Author: David Nied
It has been almost eight years since the Journal of Empirical Legal Studies published “Let’s Not Make A Deal: An Empirical Study of Decision Making in Unsuccessful Settlement Negotiations.” The study compared verdict outcomes with pre-trial settlement negotiations in over 2,000 cases between 2002 and 2005. The results of the study support the conclusion that it usually is better to settle a case than to go to trial. In support of this conclusion, consider the following:
- Plaintiffs recovered less at trial than they would have recovered by settling in 61% of the cases;
- Defendants did worse by going to trial rather than settling in 24% of cases;
- Both sides made the right decision to go to trial in only 15% of the cases (i.e., the verdict was between plaintiff’s last settlement demand and defendant’s last offer);
- On average, plaintiffs who made the wrong decision to go to trial recovered $43,000 less than the defendant’s last offer;
- On average, defendants who made the wrong decision to go to trial ended up liable for $1.1 million more than they had offered;
- Plaintiffs were more likely to make “poor” decisions to go to trial in contingency fee cases; and
- Defendants were more likely to make “poor” decisions to go to trial where insurance coverage was generally unavailable.
So, although defendants make fewer bad decisions to go to trial, a bad decision is much more expensive on average. Interestingly, the study also found that making the wrong decision to go trial has actually increased over time based on a study of trial outcomes over 40 years through 2004. (You can read more about the study in a New York Times article. You also can purchase a copy of the article at Wiley.)
We do our best to help our clients understand the risks of proceeding to trial. That includes explaining that no two juries are the same and that not all jurors will see a case the same way a client might see it. And, especially for plaintiffs, it includes the likelihood of making the wrong decision. In most cases, it is better to make a deal.
Author: Regina Franco
Divorce takes time.
Once you decide to file for divorce, the next thing you want to do is quickly move on to the next chapter of your life, but divorce doesn’t happen that quickly. There is a mandatory waiting period required by California law and no judgment of divorce can be entered sooner than 6 months from the date the Petition for Dissolution was served onto the Respondent.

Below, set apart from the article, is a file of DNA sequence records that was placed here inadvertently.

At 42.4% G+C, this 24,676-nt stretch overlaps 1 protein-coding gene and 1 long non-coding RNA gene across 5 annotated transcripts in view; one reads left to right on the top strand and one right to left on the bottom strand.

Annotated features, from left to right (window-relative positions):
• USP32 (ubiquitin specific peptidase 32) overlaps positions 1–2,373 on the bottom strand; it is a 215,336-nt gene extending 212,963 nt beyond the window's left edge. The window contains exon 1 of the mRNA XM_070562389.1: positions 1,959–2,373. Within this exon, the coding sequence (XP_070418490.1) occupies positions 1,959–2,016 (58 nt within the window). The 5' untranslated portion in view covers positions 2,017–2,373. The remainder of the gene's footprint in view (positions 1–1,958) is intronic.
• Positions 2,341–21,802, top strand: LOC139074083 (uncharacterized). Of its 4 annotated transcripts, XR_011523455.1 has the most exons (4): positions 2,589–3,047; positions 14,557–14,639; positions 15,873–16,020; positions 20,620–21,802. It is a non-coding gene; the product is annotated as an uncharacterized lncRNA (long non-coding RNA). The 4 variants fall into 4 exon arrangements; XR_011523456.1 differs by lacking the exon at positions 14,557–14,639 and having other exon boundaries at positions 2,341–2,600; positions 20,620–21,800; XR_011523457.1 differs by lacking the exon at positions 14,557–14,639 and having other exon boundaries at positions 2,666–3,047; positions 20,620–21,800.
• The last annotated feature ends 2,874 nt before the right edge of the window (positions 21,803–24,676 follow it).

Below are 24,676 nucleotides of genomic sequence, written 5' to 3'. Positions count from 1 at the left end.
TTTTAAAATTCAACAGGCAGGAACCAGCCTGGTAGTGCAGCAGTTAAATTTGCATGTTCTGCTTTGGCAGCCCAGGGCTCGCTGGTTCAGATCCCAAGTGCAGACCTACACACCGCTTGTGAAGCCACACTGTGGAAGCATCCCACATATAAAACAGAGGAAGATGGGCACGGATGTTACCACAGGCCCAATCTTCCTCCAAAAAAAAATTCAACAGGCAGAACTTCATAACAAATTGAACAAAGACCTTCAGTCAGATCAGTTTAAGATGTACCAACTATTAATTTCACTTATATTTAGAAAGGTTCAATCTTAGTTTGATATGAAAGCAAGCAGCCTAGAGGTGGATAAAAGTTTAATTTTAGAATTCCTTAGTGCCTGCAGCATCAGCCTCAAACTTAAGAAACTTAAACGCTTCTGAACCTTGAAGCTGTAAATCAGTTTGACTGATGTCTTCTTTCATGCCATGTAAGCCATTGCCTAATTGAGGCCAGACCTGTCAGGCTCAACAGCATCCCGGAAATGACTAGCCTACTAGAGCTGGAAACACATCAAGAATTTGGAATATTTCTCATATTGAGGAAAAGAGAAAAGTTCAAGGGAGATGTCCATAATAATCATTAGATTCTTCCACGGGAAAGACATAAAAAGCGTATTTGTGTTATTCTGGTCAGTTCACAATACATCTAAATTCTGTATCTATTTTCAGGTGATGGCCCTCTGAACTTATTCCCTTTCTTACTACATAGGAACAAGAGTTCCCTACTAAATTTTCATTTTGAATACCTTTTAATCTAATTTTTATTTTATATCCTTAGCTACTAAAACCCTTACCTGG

While 6 months may feel like a long time, there is a lot of paperwork that needs to be done and taking the proper time to work through your case will oftentimes prove to be time well spent. Divorce can be complicated. A divorce is essentially creating two new families out of one. This requires careful thought in order to make sound decisions about support, property division, and custody.
Divorce is not easy and over the course of at least 6 months, divorce will consume you. It is important that you choose your attorney wisely as the right relationship will make a positive impact on you as you transition into your new life.
Author: Brian M. Worthington
The situation involving embattled Santa Clara County Court Judge Aaron Persky took a new turn this week when the Santa Clara District Attorney’s Office used California Code of Civil Procedure Section 170.6 to disqualify Judge Persky from an upcoming case. Some of our readers may be wondering, What is CCP 170.6?; When is it used?; and How do attorneys use it? We are here to answer those questions.
CCP 170.6 allows a party to a case (or the attorney representing that party) a one-time opportunity to disqualify a judge who is prejudiced against a party or the party’s cause. It applies equally to criminal and civil cases and has varying time restrictions depending on the type of calendaring system used in the County in which the case is being heard. A party can use CCP 170.6 to disqualify a judge assigned for all purposes, a judge assigned for a trial, or even a judge assigned for a specific motion.
The disqualification must be done in writing or orally under oath. The legal basis for a 170.6 disqualification (sometimes called “papering” a judge) is the bias against a party or cause. But in practice CCP 170.6 has almost unlimited applications—we have seen situations where a judge is disqualified due to personal conflicts with a particular attorney; where a judge has a blind spot toward a particular legal issue; or where a judge is perceived to have a habit of punishing too harshly or too leniently in particular criminal matters.
The ability to exercise a CCP 170.6 disqualification is a major tactical weapon for an attorney. For instance, if an attorney is handling a case where police misconduct is a major element of the defense, the attorney will want to avoid judges with strong law-enforcement ties or history of disregarding police misconduct. CCP 170.6 allows the attorney to do that. But an attorney must exercise great care in making the decision because the attorney can only choose which judge to disqualify, not the new judge assigned. On some occasions, the newly assigned judge may be just as bad on the particular issue as the original judge, or may even be worse on other issues that can come into play. Even using a disqualification and getting a great new judge is not always a cure-all for the client because if the new assigned judge is too favorable, the opposing party can turn around and disqualify the new judge. This leads to an interesting tête-à-tête between the opposing attorneys.
We hope this brief entry helps explain what CCP 170.6 is and how attorneys use to try help their clients. Thank you for reading.